This morning a close friend emailed me this article from CNN about this morning’s plane crash in Austin and pointed out the quote, “federal authorities said preliminary information did not indicate any terrorist connection.” My friend asked incredulously, “How is this not a terrorist attack?”
The question reminded me of a comment I made recently on Facebook where I said that in today’s discourse the word terrorism is inextricably linked with Islamic extremism. Commenters largely disagreed with that assertion, strongly objecting to what one termed a highly “narrow” defintion of the word. That narrow definition may not be accurate by Daniel Webster, but it effectively characterizes how the word is used by most non-academics around us.
After taking a moment to think about my friend’s question and my Facebook discussion on the same subject, I posed the question to the Twitterverse. I asked if the Austin plane crash qualified as terrorism. Immediately my friend @mjsamuelson –one of the most intelligent and energetic political activists I’ve ever met–responded “Not since 9/11. From that point “terrorism” had a different connotation.”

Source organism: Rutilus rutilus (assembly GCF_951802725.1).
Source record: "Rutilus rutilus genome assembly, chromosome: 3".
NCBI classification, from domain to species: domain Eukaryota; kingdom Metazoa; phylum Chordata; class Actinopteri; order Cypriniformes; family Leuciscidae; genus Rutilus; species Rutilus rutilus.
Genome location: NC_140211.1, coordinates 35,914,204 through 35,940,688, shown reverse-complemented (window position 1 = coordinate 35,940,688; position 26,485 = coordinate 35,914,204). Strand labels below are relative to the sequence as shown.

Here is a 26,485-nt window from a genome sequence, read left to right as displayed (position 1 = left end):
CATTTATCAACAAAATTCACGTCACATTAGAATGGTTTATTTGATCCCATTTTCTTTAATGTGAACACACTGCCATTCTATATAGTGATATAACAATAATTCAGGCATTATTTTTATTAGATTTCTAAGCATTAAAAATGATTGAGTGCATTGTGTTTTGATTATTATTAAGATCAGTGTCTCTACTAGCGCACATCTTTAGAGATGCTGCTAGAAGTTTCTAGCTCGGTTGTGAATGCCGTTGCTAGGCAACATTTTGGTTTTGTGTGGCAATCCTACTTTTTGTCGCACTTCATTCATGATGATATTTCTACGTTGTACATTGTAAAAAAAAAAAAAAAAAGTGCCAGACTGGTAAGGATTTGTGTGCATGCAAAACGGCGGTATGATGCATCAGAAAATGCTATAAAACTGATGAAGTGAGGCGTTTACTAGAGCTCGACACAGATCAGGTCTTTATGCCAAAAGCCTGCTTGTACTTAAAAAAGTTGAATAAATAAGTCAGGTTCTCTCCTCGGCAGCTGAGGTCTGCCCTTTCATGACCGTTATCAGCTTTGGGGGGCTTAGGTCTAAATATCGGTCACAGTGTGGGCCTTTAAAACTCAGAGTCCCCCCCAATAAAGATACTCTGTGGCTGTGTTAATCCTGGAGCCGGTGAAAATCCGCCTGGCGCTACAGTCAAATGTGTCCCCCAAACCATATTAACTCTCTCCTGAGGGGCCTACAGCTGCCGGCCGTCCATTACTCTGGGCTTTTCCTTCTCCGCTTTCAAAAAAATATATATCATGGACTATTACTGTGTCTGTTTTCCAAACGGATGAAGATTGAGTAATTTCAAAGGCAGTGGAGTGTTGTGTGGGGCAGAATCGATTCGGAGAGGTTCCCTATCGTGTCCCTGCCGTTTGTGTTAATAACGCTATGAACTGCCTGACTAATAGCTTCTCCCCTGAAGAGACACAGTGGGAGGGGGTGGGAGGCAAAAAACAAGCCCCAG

Back when Timothy McVeigh bombed the federal building in Oklahoma City, it was always referred to as terrorism. The Unabomber, Ted Kaczynski, was also frequently described as a terrorist. Yet today news outlets, federal officials, and many citizens refused to call the deliberate crashing of a private plane into a building full of civilians an act of terrorism.
Is it so that the definition of the word “terrorism” changed on September 11, 2001?